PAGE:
I hate deadlines. They come too soon. For some reason I agreed to do a blog for something alled TBF's "Being Broke Ain't Cute" Personal Finance Series. It is due today. The lady involved (TBF stands for The Budget Fashionista) suggested the following for me--
Bill at askunclebill- What I tell my daughter (Financial management
tips a father tell a daughter)
This lady obviously does not have children. Or if she does they are young and at that great age where they adore their parents. This too shall pass.
The only person less likely to take fatherly financial investment advice than a daughter is a son. But the gap is not large. They could care less. Think back to being 13, 14, 15, or 16 and ask yourself if you were wandering around wondering if the S&P was going to break downwards 20 points or when the next time the Fed chairman was going to raise the discount rate. If you can honestly say you thought about these things when you were a teen then you are someone I don't want to meet.
But the lady at TBF seems very nice so I will plunge on. Ok, here is the one financial management tip every father should tell his children--SPEND LESS THAN YOU MAKE!
Now any parent will immediately see the problem with this--the kid doesn't make any money. He/she bums off you. So that piece of advice will only take hold when the kid gets out in the real world and starts making a buck. This is not to say the kid will not hear you when you say it, they may. They just won't show it. Things do come back. In college my son bounced a check and I bounced him a couple of times ending with the warning that a bounced check would have a negative impact on his credit rating. Huh? I told him it would make it harder for him to borrow money. His response--"I thought you said never to borrow money." Could have knocked me over with a feather. Till then I was convinced he heard nothing I ever said to him. Wonders.
But that kind of thing is an exception. Ok, so verbal financial advice is pretty worthless. If so, then how does a parent impart, what were the words again? Financial management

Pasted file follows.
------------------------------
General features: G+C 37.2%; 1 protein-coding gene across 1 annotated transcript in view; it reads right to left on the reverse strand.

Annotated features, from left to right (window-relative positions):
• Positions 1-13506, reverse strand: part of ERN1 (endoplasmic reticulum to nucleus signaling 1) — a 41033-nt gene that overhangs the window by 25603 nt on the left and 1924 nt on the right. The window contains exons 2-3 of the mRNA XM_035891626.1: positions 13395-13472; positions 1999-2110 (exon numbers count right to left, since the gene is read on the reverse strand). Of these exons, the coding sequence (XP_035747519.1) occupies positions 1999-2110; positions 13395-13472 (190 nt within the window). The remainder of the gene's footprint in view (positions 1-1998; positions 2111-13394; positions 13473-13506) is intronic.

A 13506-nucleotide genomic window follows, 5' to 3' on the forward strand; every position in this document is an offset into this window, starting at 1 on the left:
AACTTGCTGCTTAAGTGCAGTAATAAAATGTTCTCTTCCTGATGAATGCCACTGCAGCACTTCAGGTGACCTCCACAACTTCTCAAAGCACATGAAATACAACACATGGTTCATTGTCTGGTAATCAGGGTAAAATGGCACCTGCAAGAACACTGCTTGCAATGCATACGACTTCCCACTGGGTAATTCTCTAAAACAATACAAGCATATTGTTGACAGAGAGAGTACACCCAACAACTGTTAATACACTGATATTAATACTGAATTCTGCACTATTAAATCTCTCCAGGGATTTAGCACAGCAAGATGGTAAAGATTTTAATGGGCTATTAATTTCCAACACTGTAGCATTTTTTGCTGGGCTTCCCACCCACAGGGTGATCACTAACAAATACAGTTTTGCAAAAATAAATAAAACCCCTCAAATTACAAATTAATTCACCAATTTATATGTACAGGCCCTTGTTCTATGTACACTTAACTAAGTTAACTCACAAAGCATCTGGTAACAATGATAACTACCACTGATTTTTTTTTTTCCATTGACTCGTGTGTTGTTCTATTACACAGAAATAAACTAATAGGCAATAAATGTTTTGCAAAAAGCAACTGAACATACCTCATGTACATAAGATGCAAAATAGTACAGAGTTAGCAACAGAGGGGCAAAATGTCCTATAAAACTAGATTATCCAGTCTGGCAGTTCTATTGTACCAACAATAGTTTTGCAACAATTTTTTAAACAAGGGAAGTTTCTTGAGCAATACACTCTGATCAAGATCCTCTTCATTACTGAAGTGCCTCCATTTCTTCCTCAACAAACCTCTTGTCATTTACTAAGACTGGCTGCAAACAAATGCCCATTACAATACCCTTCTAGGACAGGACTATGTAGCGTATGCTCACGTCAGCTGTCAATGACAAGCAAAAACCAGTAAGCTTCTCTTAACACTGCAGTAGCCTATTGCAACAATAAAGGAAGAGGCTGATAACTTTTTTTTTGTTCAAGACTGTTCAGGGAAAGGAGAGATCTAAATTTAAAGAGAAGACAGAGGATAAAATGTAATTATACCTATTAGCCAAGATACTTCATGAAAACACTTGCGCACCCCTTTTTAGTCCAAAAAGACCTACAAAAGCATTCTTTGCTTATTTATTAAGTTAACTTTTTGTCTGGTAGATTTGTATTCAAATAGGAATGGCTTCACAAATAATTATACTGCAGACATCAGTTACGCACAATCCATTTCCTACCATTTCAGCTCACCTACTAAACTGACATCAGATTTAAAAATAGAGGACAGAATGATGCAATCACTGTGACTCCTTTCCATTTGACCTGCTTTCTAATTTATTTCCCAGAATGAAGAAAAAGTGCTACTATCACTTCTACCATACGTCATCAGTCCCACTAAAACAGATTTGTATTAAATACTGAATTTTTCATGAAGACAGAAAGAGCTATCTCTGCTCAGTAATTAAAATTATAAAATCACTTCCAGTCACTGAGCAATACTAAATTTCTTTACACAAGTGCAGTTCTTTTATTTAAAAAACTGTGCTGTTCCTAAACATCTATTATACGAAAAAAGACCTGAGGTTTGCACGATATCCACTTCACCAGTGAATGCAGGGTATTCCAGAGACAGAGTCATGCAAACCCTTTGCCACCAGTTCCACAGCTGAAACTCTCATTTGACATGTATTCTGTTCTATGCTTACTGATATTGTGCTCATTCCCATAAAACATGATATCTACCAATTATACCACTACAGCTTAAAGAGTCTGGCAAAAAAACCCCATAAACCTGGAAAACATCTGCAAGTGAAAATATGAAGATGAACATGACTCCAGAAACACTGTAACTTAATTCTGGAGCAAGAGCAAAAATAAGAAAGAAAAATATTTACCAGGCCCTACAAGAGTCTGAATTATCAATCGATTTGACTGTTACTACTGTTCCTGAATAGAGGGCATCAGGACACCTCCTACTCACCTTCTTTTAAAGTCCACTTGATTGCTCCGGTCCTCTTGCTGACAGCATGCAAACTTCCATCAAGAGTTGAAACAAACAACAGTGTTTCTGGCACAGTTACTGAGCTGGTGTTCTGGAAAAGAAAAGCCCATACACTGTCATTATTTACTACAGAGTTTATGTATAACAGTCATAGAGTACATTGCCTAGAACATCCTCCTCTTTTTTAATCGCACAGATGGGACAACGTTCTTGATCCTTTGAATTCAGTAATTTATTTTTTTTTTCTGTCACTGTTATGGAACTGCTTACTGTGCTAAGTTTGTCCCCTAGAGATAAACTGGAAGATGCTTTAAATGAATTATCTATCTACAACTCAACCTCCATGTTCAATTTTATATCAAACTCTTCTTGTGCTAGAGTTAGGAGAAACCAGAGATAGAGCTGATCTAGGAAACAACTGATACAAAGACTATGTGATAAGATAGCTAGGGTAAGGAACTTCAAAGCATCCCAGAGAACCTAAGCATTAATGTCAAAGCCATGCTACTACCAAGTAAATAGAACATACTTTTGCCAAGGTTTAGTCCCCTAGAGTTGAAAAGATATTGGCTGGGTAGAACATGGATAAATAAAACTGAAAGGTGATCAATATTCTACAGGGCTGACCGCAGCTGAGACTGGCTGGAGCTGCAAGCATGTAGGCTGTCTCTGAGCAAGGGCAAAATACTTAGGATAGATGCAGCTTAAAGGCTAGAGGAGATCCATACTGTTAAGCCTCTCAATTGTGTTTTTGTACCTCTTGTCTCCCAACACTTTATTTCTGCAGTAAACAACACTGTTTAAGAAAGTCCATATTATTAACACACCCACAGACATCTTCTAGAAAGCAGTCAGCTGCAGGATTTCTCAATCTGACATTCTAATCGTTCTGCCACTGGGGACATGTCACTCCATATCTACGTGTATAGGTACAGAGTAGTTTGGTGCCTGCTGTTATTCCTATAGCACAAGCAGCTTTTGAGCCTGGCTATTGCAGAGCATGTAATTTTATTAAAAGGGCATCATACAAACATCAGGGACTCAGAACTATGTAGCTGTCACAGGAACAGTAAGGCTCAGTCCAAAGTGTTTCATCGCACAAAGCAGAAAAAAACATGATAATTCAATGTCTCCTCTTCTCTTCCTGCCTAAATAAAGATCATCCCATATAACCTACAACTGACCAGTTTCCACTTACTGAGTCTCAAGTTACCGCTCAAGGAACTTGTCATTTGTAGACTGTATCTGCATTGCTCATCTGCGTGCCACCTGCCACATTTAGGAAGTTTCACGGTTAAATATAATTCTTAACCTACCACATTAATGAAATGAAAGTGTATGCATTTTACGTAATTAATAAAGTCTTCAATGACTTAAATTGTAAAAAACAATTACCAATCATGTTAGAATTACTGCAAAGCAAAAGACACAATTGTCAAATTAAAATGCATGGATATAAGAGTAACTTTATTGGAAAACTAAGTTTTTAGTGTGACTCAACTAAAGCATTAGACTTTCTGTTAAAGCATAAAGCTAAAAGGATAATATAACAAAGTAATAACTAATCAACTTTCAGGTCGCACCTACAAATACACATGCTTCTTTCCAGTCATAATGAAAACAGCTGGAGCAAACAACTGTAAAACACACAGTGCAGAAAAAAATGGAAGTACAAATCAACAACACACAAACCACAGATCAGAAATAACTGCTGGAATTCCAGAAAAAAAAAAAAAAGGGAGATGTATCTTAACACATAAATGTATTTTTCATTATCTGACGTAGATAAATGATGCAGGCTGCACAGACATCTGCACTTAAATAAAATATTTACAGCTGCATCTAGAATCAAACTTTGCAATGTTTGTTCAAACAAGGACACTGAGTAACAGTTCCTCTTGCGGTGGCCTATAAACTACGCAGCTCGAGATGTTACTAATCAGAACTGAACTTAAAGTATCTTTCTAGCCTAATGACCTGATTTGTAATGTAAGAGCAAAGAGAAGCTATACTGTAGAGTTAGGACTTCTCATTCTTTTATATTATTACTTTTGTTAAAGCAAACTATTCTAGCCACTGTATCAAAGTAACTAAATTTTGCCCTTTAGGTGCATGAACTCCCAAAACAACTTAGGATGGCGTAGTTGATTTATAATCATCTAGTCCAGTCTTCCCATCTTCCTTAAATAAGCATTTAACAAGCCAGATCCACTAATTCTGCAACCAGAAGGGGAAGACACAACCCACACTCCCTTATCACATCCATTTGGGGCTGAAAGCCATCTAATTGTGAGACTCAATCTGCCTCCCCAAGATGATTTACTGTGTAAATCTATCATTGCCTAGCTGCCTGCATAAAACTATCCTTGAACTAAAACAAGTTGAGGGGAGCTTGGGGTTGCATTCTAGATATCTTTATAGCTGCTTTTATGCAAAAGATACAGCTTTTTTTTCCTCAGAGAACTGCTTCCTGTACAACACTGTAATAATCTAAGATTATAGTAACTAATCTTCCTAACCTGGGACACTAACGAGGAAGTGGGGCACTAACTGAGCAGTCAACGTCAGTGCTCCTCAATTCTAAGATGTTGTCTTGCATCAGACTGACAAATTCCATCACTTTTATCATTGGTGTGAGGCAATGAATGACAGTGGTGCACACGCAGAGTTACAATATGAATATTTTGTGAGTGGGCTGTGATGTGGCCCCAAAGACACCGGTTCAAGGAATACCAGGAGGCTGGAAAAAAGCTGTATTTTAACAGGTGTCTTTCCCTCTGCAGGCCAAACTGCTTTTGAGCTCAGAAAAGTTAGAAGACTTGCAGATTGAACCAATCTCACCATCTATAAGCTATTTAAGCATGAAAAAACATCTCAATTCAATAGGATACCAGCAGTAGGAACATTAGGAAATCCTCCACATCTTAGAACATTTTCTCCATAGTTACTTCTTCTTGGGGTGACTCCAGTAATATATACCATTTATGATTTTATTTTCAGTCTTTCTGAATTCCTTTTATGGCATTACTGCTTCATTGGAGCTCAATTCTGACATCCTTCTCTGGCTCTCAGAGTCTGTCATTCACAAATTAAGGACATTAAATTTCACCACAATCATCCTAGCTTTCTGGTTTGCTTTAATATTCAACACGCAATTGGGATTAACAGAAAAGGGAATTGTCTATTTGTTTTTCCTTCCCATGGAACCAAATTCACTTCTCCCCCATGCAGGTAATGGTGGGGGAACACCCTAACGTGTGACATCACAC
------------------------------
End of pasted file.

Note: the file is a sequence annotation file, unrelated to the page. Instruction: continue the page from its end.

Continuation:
tips. Financial management tips for kids. Doesn't work. Here is what does work.
Kids do not always hear what you, the parent, say. But they watch you all the time. Not out of fear necessarily or awe, rarely, but because you control the purse strings. If they want something, the only route to get it is through you. So they watch you and they learn from you.
If you are always buying new stuff, not taking calls from creditors, worrying about money, getting fired on a regular basis, buying a new car every year, living in too big a house that you can't afford, living paycheck to paycheck than you can bet, pretty safely, that your kids are going to end up doing the same thing. Maybe not but the odds are they will.
If you save, invest in your 401(k), look at the business section, keep a job, build a business, buy stocks, invest in real estate, and have some money in the bank then the odds are your children will do the same.
Now I did listen to my father though I never acknowledged his wisdom, well maybe later I did, but his best advice was "Don't listen to what people say, look at what they do."
You reap what you sow. So be a good example and your kids will follow. Parents--go and sin no more.